Talibé -
least favoured children of Senegal

A young boy in his Daara just moments after handing over his daily quota.
The name “talibé” derives from the Arabic word for disciple, apprentice, or student. Talibés are what first meets the eye as one sets foot in Senegal. It is difficult not to be touched by their stories of systematic physical abuse, often fading memories of their families and homes, and their life in local schools called Daaras.
The name “talibé” derives from the Arabic word for disciple, apprentice, or student. Talibés are what first meets the eye as one sets foot in Senegal. It is difficult not to be touched by their stories of systematic physical abuse, often fading memories of their families and homes, and their life in local schools called Daaras.

“Estimated 50 000 boys live in conditions akin to slavery…”

The plight of the talibés was brought to Fallckolm's attention in early 2007 while holding a guest lecture at Oxford University. The photos were taken in Dakar, St. Louis and the Holy City of Touba, while working on child protection with a local organization. They are an attempt to capture the lives of the children in and outside the Daaras.
The plight of the talibés was brought to Fallckolm's attention in early 2007 while holding a guest lecture at Oxford University. The photos were taken in Dakar, St. Louis and the Holy City of Touba, while working on child protection with a local organization. They are an attempt to capture the lives of the children in and outside the Daaras.
Talibés
are mostly boys
enrolled in local schools known as Daaras. Most talibés are between the age of 4 and 16, although older boys are not uncommon. In 2010, Human Rights Watch estimated that about 50,000 boys are subjected to systemic neglect, physical abuse, while living in the Daaras. It is not uncommon for the children to spend up to 12 hours on the streets begging. Whatever they collect is given to their teacher, also known as a Marabou. Many of the children are brought to the Daaras under what can be rubricated as trafficking.
Talibés gathering outside a shelter in St. Louis.
Three boys making their way through the streets of St. Louis during the annual floods.
A talibé making his way through the flooded streets of St. Louis.

The practice
of keeping talibés
is deeply rooted in the history of the country, it reflects strong veneration for the founder of the Mouride Brotherhood and his relation to one particular disciple. In Senegal the relationship with the Marabou is often lifelong. The Marabou is present in all social cultural and spiritual life. While families are often aware of the conditions in many of the Daaras, custom dictates that all children should have a Marabou.
A paraplegic Marabout and his disciple in a flooded Daara. Resembling the situation of “restive-children” in Haiti, many children are not given adequate schooling.
The practice
of keeping talibés
is deeply rooted in the history of the country, it reflects strong veneration for the founder of the Mouride Brotherhood and his relation to one particular disciple. In Senegal the relationship with the Marabou is often lifelong. The Marabou is present in all social cultural and spiritual life. While families are often aware of the conditions in many of the Daaras, custom dictates that all children should have a Marabou.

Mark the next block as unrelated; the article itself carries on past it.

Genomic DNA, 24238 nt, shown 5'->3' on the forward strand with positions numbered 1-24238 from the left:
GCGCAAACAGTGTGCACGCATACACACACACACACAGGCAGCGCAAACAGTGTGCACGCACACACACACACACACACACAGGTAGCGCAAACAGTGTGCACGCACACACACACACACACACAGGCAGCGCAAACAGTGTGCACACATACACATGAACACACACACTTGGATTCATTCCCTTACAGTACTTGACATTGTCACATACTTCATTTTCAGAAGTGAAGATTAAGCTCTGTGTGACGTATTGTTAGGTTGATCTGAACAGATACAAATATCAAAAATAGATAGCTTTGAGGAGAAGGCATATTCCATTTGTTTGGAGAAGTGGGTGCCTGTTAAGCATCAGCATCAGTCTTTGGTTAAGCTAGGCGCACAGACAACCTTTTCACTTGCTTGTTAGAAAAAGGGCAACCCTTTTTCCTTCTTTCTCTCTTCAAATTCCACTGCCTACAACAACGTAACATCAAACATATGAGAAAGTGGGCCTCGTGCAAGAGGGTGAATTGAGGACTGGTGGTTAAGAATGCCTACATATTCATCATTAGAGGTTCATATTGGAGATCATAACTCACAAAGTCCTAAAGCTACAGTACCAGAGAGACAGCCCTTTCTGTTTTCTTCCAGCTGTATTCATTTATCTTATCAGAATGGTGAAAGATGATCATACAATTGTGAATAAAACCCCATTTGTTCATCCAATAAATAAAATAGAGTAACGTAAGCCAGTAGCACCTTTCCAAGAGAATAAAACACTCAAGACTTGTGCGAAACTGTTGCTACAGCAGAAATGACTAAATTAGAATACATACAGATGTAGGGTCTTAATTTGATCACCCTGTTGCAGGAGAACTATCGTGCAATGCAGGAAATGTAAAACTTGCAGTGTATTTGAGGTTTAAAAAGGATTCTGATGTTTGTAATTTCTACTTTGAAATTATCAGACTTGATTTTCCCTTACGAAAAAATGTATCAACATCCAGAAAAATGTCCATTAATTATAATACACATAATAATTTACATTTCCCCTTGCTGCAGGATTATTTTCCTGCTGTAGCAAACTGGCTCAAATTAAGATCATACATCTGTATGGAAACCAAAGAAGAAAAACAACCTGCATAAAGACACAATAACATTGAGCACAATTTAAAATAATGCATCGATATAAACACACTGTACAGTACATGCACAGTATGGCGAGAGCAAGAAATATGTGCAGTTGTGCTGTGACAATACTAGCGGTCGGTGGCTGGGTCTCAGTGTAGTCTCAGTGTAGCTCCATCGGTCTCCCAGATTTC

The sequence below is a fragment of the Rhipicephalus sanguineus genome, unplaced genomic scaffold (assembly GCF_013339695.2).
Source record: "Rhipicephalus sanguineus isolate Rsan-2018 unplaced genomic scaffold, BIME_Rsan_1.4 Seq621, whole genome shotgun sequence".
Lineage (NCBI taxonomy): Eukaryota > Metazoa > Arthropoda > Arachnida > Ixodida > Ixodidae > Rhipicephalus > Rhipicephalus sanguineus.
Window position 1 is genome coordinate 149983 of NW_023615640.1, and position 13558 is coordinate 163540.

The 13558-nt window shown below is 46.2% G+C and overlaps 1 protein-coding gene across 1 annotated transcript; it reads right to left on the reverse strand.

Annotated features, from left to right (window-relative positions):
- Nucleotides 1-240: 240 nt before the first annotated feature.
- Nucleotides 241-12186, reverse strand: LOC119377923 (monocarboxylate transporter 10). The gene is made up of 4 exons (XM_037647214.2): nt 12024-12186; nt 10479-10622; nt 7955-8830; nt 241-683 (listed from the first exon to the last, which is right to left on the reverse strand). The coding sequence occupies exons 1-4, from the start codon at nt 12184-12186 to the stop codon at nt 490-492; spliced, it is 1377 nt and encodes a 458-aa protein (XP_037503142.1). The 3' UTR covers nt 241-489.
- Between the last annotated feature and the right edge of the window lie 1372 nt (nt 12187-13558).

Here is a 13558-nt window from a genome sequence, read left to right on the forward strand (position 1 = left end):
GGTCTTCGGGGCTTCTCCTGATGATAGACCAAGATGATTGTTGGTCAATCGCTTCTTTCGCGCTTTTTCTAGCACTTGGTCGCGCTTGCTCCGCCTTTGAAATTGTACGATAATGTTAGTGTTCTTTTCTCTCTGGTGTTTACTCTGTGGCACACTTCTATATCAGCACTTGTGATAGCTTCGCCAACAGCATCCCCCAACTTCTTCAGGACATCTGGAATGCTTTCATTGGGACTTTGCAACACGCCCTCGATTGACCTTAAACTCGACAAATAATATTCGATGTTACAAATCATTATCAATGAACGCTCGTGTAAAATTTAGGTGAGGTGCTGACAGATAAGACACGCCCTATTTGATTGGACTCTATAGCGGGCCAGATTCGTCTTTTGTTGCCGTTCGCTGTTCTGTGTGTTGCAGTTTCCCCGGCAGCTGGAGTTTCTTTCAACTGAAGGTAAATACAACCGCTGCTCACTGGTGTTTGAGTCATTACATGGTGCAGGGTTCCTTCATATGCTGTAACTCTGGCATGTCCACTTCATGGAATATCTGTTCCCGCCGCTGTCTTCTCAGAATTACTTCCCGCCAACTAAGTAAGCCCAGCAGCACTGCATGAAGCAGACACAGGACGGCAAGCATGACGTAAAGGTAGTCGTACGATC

Younger boys being subjected to corporal punishment by an older talibé during a lesson.
Young talibés in a classroom reading.
The Mourides
are a large Sufi
order in western Africa. The order was founded roughly around 1883 and quickly became a strong religious institution and a symbol for Senegal's non-violent resistance to French colonial rule. Central to their belief system is the importance of the Marabou as a spiritual leader and the sanctity of hard manual labor. In a country with a large segment of the population still suffering from chronic poverty, the important relation between a spiritual leader and disciple has come to justify the use of talibés for generating a livelihood.
A marabou reading from the Holy Qu’ran after a meal in an empty daara.

Local
and international
organisations are struggling to provide the most rudimentary medical, psychosocial and educational support. Many children suffer from chronic malnutrition and regular infections due to the lack of sanitary facilities. Many organisations are increasingly also working towards creating regulative frameworks for the Daaras. However, local Marabouts have shown reluctance.
A young boy receiving medical assistance from a local organization.
Local
and international
organisations are struggling to provide the most rudimentary medical, psychosocial and educational support. Many children suffer from chronic malnutrition and regular infections due to the lack of sanitary facilities. Many organisations are increasingly also working towards creating regulative frameworks for the Daaras. However, local Marabouts have shown reluctance.
A talibé awaiting medical assistance at a child protection shelter. St. Louis, Senegal.
Local social workers on their way to a remote daara. Daily inspections of the schools are conducted on foot.

Get
involved
by supporting La Maison De La Gare -
a local protection and education center working with talibés in St. Louis, Senegal. Learn more about the organisation from their official website at: www.mdgsl.com

Get
involved
by supporting La Maison De La Gare -
a local protection and education center working with talibés in St. Louis, Senegal. Learn more about the organisation from their official website at: www.mdgsl.com

Photo Essay Series

  • Stacks Image 984
    CHIATURA
  • Stacks Image 931
    SWEDEN
  • Stacks Image 937
    AFGHANISTAN
  • Stacks Image 943
    SENEGAL
  • Stacks Image 949
    THE AMERICAS
  • Stacks Image 955
    “1968”
Stacks Image 965
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